Sometimes strategic change in public policy requires a change in our traditional vocabulary - or at least a clearer understanding of the terms used to discuss the issue. This is certainly the case with criminal justice reform initiatives. There is a large bipartisan base advocating for significant reform in our criminal justice system.
What singular policy issue has lingered in Florida, despite having been discussed for decades, hotly debated in multiple legislative sessions, and subject to expensive lobbying efforts? What issue has induced emotional pleas, received billions of dollars to spend on planning and projects, and continues to be a costly and complex effort? If you answered, “Restoring the Everglades” you win the prize.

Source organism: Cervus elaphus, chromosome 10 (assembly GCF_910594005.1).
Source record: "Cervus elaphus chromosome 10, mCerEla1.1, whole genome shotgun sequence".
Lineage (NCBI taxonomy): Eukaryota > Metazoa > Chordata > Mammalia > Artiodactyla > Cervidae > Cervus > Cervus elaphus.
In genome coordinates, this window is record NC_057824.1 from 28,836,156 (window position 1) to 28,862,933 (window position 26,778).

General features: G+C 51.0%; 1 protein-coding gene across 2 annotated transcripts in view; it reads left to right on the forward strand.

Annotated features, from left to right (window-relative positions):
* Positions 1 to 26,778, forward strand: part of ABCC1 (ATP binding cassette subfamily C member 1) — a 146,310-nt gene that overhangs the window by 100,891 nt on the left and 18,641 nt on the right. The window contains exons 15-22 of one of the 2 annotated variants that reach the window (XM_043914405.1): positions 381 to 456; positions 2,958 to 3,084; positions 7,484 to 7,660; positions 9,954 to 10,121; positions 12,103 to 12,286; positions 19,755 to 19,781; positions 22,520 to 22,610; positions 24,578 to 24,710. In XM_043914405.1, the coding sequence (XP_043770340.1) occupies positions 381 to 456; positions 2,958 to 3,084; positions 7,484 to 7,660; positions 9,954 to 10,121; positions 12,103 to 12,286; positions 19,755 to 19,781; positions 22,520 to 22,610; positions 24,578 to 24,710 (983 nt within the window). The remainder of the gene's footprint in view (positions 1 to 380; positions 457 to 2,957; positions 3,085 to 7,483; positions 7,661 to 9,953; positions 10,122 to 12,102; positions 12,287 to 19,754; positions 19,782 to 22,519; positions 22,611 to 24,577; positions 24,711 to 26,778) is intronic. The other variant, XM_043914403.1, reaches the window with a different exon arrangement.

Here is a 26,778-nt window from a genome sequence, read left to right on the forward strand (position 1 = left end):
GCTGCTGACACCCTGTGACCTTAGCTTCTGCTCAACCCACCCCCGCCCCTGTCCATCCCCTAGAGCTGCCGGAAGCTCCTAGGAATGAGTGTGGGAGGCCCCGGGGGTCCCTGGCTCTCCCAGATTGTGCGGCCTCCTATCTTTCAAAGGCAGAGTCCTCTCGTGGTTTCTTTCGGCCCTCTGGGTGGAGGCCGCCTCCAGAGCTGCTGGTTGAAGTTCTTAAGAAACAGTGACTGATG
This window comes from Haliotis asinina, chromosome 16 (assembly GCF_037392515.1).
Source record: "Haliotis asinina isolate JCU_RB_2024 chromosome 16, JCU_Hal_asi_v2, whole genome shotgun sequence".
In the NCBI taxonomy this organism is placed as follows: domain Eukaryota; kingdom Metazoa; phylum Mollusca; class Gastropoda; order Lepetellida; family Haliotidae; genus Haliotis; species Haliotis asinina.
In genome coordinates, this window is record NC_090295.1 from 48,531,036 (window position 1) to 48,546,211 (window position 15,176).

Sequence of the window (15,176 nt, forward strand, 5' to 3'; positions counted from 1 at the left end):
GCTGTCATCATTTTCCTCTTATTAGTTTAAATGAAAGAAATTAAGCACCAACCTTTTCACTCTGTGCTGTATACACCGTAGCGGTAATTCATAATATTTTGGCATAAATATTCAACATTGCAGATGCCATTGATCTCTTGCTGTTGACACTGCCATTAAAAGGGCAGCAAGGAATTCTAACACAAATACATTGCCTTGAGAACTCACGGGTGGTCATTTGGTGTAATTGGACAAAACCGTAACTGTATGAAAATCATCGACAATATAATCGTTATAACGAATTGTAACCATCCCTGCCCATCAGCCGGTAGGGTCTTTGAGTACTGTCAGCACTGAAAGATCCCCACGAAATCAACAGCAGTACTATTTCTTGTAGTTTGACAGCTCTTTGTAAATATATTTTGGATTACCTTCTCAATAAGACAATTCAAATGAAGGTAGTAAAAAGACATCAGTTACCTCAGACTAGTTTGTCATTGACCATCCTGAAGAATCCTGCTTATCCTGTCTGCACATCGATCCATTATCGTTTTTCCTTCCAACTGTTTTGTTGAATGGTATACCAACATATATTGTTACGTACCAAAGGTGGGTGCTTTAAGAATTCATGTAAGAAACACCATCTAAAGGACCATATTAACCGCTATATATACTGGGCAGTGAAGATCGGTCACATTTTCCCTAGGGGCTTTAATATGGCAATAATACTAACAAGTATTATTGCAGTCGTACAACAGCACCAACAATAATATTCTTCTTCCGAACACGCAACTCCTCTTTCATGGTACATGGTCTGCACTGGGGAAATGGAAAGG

Now that the federal government has decided to put Harriet Tubman on the $20 bill, the state of Florida needs to find a good way to honor one of our own: Mary McLeod Bethune, the legendary educator who founded a school for African-American girls that grew into what is today Bethune-Cookman University. I believe the most meaningful way to honor her legacy would be to name a new K-12 scholarship program after her.